“Helping people to understand and increase their tolerance for cultural others has turned out to rest very little on anthropology the discipline and to be instead about finding creative pedagogical techniques for communicating anthropology’s most basic and in some ways simple insights. And most of all, it means understanding cultural diversity not because it is a politically correct “must,” but because it enriches and even eases our own lives to be able to see many patterns in the kaleidoscope.”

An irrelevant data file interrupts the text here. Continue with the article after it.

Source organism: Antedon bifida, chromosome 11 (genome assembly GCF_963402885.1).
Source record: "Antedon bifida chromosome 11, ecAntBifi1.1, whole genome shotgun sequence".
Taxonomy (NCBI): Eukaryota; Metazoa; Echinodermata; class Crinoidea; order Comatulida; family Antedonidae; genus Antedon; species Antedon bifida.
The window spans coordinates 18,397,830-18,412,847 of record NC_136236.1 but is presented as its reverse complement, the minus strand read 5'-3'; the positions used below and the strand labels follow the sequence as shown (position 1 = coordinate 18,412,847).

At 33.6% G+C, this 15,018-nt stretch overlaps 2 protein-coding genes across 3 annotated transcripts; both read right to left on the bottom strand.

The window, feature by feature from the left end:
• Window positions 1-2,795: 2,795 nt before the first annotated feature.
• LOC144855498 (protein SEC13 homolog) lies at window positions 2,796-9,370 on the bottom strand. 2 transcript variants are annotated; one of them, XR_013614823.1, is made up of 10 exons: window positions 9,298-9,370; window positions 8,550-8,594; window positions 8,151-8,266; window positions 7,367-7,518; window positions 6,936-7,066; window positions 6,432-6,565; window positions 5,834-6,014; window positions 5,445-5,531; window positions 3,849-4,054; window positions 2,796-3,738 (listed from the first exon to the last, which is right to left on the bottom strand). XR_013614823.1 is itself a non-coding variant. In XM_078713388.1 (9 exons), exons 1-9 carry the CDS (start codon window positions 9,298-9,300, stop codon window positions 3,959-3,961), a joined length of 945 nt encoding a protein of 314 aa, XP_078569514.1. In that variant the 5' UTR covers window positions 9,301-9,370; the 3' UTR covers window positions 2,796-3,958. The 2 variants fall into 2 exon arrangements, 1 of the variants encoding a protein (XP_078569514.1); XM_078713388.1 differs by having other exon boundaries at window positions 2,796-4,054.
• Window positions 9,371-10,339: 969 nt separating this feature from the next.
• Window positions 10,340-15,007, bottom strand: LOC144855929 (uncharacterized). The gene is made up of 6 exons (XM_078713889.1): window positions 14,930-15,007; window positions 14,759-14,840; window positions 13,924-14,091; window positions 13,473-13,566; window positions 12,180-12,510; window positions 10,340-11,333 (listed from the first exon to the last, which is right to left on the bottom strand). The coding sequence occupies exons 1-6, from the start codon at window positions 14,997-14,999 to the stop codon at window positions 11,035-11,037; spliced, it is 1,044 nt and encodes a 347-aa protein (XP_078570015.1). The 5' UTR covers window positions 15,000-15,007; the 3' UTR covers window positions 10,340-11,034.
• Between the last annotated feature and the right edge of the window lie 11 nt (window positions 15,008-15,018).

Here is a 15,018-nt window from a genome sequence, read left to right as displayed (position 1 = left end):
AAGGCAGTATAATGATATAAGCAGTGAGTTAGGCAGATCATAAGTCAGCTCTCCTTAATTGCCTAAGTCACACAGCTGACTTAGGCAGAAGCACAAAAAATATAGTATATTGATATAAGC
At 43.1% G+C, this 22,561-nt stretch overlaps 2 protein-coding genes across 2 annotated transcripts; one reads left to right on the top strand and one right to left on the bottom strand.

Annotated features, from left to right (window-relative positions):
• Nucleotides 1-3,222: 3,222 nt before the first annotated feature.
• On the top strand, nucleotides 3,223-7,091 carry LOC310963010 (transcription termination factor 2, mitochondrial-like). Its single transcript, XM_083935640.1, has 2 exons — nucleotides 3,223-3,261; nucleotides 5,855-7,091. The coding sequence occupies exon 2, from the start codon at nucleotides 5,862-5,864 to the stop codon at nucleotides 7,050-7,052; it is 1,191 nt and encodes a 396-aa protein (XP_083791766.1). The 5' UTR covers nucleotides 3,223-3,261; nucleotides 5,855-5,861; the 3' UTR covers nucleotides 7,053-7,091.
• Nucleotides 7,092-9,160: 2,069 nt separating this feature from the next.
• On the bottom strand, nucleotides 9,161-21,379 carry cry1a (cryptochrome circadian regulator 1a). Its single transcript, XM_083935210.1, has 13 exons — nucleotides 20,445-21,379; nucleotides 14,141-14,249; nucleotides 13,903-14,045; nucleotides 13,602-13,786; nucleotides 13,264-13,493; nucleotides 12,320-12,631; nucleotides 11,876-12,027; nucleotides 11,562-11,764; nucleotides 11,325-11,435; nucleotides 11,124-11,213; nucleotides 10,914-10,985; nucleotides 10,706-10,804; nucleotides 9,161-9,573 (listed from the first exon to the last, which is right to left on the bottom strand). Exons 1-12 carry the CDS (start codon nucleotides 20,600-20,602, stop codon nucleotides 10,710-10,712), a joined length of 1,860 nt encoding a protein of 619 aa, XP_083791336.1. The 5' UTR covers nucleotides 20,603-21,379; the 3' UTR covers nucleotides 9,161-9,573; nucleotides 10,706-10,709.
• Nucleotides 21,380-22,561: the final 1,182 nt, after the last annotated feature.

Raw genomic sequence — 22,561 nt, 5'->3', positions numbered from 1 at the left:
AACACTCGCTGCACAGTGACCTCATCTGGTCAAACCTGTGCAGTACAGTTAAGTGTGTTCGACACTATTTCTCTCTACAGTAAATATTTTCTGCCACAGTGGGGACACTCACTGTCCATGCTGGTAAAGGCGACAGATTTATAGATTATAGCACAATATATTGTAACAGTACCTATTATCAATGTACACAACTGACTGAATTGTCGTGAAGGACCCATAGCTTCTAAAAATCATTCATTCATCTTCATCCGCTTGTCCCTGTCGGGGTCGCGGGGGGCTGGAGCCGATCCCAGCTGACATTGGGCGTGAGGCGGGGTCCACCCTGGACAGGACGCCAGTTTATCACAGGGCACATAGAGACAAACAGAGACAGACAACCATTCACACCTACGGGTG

Can we use cultural analysis to help others understand the particularity of their own culture? Is anthropological thought and practice useful when not ‘preaching to the choir’? And do we have the tools to help professionals identify their taken-for-granteds? Rebecca Popenoe, Ph.D. in anthropology, addresses these questions in her text “Doing anthropology to teach anthropology”, covering her time as student in Indonesia as well as her experience of teaching reflexivity and cultural understanding to practitioners in the field of medicine.
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